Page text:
That being said, old sports, the project at hand reflects Gatsby through the ears of our “hip hop age” and even here, the soundtrack fails from the very beginning. Jay (Gatsby) had his ratchet beginnings, and made his money through less than exemplary means as a bootlegger. Gatsby was a self-made man, and the other Jay (Z) stretched far beyond his Brooklyn projects to become a now-iconic artist and producer. And producing the soundtrack for a major summer blockbuster is huge.
Yet a scant number of artists represented on Gatsby’s soundtrack unleashed songs that were original — Jack White covers U2’s “Love Is Blindness,” and André 3000 and Beyoncé take an unsettling postmortem stab at Amy Winehouse’s “Back to Black.” Oozing womps from the latter trickle into the ear slowly, mimicking that feeling when you’re walking alone at night and have the suspicion you’re being followed, but you’re too freaked-out and cool to look behind you.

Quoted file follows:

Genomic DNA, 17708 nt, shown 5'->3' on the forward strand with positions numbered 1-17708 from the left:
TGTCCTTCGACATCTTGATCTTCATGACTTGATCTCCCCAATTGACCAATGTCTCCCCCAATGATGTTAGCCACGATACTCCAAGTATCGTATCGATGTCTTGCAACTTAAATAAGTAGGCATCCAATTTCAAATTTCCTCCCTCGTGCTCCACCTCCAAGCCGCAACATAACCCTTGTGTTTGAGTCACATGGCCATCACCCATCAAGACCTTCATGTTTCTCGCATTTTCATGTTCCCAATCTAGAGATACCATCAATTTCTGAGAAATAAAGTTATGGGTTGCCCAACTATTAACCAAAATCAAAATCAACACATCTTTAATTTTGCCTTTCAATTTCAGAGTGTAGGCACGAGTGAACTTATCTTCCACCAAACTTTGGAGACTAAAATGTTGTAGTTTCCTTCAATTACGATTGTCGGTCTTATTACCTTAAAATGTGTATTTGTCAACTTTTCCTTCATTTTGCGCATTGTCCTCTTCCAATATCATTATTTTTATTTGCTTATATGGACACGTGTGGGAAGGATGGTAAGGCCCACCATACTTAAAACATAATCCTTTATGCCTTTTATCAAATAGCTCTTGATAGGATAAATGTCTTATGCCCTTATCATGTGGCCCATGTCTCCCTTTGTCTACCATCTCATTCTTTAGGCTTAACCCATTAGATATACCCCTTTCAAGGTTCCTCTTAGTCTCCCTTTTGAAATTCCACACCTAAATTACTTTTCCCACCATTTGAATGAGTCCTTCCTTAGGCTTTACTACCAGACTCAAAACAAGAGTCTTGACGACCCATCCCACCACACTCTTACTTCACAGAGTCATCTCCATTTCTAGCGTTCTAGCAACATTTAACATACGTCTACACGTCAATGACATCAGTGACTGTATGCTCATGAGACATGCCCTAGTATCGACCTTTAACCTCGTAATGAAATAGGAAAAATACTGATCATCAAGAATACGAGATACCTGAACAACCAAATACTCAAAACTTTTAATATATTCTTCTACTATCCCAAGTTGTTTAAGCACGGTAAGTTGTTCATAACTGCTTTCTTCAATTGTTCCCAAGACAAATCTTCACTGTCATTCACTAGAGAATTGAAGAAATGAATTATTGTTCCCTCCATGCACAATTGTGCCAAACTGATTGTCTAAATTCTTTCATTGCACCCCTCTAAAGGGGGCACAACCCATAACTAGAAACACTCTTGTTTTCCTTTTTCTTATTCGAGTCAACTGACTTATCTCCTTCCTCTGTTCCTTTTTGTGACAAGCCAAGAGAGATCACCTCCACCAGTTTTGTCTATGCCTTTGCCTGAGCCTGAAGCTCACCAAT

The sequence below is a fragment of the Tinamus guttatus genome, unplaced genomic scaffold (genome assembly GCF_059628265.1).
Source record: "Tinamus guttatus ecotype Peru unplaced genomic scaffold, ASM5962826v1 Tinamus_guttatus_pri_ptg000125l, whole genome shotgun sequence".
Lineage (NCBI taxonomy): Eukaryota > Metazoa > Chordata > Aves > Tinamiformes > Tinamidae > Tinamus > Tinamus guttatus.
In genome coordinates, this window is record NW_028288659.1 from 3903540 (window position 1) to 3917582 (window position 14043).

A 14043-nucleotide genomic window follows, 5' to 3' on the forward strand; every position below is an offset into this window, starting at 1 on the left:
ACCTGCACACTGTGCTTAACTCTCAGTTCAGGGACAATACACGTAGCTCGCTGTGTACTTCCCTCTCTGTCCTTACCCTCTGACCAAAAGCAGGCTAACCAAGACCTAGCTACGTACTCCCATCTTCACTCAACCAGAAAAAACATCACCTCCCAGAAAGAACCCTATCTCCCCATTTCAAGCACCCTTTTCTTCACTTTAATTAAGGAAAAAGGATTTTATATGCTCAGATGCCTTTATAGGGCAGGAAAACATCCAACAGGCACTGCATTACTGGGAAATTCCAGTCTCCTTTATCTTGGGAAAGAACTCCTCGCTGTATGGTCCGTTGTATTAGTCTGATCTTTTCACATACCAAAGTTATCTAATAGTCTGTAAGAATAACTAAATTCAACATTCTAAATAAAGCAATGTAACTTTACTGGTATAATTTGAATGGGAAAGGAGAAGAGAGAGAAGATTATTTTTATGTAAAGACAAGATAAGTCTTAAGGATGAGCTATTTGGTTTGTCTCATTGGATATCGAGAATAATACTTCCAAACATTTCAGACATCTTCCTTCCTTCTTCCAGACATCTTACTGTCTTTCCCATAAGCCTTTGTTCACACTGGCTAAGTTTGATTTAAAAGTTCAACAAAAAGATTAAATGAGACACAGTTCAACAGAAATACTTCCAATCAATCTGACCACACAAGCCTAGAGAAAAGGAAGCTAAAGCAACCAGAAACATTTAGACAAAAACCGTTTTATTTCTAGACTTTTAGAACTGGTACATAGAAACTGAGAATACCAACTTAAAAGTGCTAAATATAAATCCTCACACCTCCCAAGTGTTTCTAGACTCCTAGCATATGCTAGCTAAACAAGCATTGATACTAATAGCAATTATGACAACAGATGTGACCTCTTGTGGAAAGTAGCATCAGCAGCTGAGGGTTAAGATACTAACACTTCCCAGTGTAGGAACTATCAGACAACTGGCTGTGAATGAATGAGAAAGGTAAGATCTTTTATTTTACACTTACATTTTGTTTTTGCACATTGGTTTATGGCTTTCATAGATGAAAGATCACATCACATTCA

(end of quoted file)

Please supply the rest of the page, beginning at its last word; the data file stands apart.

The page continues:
One thing I vividly remember when reading The Great Gatsby is how everything and everyone was personified to symbolize money. Gatsby’s silk-spun shirts are either gold or silver or green-colored. Every one of the characters is assigned a specific value, which Nick precociously weighs in his mind. In short, everyone in this book looks like money, and fittingly, this soundtrack resounds like thick coins clinking together in a pile. Luhrmann and Jay-Z both know that hype sells.
The glitzy lineup of hype-driven musicians, with Lana Del Rey as perhaps the prime example, is fitting with Gatsby’s opulence. Del Rey’s “Young and Beautiful” is a testament to the pouty-lipped singer and her insecurities — will she still be in the public eye when she’s no longer youthful and fair-skinned?
The unrealistic notions of grandeur that come with trying to reimagine an era of excess are presented through Florence Welch’s forced “Over the Love” — a belter, pained and probing for the listener’s attention. Music is supposed to transport us into a different time and place — and listening to Fergie makes you think of being dragged to sad old clubs by your sad new single friends. Bryan Ferry’s “Love Is the Drug” is more time-appropriate with trumpet wails and skittering drums, although Ferry’s own chortles that are a modern-day development.